By late November 1986, the F-5E/F production line in California was finally shut down after it completed the last seven aircraft on the contract. Northrop built 2,603 F-5 fighters in total including 1,399 E and F models (793 F-5E and 146 F-5F according to some sources). The first unit of USAF equipped with F-5Es was the 425th Tactical Fighter Training Squadron (TFTS) at Williams AFB, which was responsible for the majority of the training of customer nation air and ground crew, they used F-5Es until June 1989, 1,499 students around the world were graduated from the 425th Tactical Fighter Training Squadron (TFTS). Apart from that, Imperial Iranian Air Force started to receive their F-5Es in 1974, but as the war situation of South Vietnam became worse, American decided to divert 18 F-5Es from the later Iranian order to support the Republic of Vietnam Air Force.
As a result, a total of 55 F-5Es were transported by the USA to South Vietnam before they lost the war on 30th April 1975. Except for battle damage and loss, about 27 F-5E fighters and 60-87 F-5A/B fighters that hadn't escaped to Thailand were captured by the North Vietnamese army after the defeat of South Vietnam. Through Vietnamese government decided to retain a small number of F-5 fighters and used them during the invasion of Cambodia, and they also sent some of the F-5 fighters to the Soviet Union. At first, the Soviet aircraft engineers didn't show much interest in the F-5Es because of the low thrust of the J85 engine, and they still believed that their fighters were much better than Western products. According to the estimation report of F-5E written by the Soviet engineers, they even thought that F-5E's level acceleration performance was only as slow as a piston fighter, also the estimated rate of climb at sea level was only 160 m/s. As a comparison, the true rate of climb of F-5A Freedom Fighter was 189 m/s.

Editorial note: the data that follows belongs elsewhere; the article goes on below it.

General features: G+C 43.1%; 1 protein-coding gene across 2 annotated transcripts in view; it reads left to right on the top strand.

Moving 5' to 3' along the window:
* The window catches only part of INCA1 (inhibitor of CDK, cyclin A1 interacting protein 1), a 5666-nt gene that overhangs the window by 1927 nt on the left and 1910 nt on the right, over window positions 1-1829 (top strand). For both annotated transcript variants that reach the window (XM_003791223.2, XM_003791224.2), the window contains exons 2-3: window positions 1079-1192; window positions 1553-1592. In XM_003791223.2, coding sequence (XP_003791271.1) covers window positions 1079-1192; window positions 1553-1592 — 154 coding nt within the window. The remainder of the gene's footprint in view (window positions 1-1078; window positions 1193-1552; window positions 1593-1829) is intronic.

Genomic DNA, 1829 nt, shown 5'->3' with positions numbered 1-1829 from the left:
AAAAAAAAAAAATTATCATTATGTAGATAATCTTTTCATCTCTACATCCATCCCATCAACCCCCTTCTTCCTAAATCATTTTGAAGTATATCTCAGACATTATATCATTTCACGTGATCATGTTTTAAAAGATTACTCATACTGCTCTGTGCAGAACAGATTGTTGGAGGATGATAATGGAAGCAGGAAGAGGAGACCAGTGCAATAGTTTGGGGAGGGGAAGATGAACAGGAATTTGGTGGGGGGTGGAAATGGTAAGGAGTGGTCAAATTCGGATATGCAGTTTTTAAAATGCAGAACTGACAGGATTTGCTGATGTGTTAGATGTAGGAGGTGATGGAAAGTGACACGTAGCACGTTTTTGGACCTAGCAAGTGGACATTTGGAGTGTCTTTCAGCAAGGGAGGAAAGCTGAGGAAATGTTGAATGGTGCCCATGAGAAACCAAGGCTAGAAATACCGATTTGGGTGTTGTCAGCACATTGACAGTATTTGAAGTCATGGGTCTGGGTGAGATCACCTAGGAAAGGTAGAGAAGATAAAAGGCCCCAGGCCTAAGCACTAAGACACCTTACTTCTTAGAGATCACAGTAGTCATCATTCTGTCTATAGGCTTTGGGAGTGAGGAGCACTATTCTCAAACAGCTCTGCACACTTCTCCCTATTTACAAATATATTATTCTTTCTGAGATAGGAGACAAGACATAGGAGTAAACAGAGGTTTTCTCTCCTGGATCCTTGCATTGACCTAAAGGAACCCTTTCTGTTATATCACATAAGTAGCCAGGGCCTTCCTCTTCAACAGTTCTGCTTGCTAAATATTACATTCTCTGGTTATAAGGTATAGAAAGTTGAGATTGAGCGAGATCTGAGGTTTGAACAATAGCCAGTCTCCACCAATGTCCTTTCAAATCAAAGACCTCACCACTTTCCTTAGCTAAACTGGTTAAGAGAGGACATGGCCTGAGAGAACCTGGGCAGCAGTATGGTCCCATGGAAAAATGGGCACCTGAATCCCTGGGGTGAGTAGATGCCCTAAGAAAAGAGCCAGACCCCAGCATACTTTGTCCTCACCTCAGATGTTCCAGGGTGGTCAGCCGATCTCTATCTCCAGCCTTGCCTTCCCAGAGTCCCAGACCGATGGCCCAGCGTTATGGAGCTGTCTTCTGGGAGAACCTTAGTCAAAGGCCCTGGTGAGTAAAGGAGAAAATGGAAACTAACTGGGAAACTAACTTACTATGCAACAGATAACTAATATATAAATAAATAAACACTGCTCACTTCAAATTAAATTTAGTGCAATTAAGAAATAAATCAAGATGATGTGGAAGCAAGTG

Therefore, they thought that using the latest MiG-23 fighters against F-5E fighters was really bullying, so they decided to let the MiG-21bis fighter, which entered into service in 1972, conduct simulated air combat with a captured F-5E. The final result of that simulated air combat was beyond everyone's expectations: no matter what combat manoeuvre the MiG-21bis fighter did during the test, it couldn't avoid the fate of being shot down by the F-5E! The frustrated Soviet aircraft engineers decided to let their most advanced MiG-23M fighter at that time teach the F-5E fighter a lesson, but the result was almost the same: though the MiG-23M fighter could win in Beyond Visual Range engagements because of its R-23R medium-range semi-active radar-guided missile, however, the F-5E fighter could always maintain at the six o'clock position of MiG-23M fighter through various air combat manoeuvres. At last, the Soviet Union officially claimed that their aircraft was fully capable of competing with the most advanced fighter in the West at the time, but only the Soviet pilots knew that their nightmare would continue until today.